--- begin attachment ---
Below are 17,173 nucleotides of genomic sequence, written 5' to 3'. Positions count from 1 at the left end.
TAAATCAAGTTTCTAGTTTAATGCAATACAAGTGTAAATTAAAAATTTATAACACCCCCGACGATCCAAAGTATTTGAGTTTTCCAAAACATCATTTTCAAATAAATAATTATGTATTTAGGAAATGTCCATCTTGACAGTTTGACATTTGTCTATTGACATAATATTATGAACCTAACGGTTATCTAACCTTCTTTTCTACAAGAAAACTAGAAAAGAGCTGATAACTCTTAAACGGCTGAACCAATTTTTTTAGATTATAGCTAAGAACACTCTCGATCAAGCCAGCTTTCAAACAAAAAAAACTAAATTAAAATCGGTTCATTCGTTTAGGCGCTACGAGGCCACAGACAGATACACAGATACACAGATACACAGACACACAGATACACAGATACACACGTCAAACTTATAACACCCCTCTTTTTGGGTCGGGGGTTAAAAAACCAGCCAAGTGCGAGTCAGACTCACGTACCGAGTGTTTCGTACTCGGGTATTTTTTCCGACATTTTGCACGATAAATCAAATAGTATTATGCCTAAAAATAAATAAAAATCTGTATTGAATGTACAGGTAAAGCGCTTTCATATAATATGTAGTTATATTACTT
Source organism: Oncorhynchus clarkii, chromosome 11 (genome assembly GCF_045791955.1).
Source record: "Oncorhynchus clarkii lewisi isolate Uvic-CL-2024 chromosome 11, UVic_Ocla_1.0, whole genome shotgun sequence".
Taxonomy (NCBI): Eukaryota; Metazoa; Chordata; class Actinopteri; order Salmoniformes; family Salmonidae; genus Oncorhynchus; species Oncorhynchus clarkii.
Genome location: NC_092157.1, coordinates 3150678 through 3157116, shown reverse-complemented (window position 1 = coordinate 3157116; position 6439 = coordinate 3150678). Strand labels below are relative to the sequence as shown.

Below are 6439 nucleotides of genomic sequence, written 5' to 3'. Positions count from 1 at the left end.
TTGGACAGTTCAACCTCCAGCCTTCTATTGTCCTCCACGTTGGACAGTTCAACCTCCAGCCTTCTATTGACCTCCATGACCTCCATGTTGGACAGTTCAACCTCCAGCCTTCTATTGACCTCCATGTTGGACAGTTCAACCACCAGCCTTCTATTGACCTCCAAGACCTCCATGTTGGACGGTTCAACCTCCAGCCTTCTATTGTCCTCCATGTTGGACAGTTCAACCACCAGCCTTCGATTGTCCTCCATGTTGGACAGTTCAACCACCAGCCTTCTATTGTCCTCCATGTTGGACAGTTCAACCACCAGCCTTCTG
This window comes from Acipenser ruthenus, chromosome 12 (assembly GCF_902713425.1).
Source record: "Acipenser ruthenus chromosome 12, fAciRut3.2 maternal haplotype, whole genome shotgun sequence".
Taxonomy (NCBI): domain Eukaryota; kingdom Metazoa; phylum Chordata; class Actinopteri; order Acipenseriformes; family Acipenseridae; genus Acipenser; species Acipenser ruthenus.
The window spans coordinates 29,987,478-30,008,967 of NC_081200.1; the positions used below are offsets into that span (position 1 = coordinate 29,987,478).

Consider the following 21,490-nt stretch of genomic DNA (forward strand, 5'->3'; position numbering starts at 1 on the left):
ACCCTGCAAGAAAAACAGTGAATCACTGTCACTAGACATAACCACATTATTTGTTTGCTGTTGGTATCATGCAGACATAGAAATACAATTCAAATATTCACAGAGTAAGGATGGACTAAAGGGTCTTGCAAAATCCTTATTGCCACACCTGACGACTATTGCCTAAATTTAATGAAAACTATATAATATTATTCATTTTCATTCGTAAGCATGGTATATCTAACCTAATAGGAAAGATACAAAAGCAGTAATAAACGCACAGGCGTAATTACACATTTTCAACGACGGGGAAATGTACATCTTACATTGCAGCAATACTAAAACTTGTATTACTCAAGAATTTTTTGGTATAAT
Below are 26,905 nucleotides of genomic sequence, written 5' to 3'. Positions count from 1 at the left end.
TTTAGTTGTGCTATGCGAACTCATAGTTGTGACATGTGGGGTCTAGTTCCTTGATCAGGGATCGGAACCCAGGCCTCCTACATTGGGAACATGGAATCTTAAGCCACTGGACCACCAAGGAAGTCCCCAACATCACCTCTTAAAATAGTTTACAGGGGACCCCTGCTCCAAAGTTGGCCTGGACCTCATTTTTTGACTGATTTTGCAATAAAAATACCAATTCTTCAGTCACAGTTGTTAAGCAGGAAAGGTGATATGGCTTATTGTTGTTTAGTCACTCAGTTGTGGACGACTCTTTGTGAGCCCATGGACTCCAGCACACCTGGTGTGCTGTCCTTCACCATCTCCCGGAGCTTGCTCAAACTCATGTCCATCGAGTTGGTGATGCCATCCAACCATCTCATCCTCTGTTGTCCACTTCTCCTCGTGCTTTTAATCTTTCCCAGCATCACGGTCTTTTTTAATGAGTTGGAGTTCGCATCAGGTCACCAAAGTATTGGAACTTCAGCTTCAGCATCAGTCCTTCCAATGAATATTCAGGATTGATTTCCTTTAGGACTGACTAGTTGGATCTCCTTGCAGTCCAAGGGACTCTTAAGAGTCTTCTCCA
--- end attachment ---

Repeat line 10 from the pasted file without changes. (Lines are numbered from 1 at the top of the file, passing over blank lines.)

Source record: "Acipenser ruthenus chromosome 12, fAciRut3.2 maternal haplotype, whole genome shotgun sequence".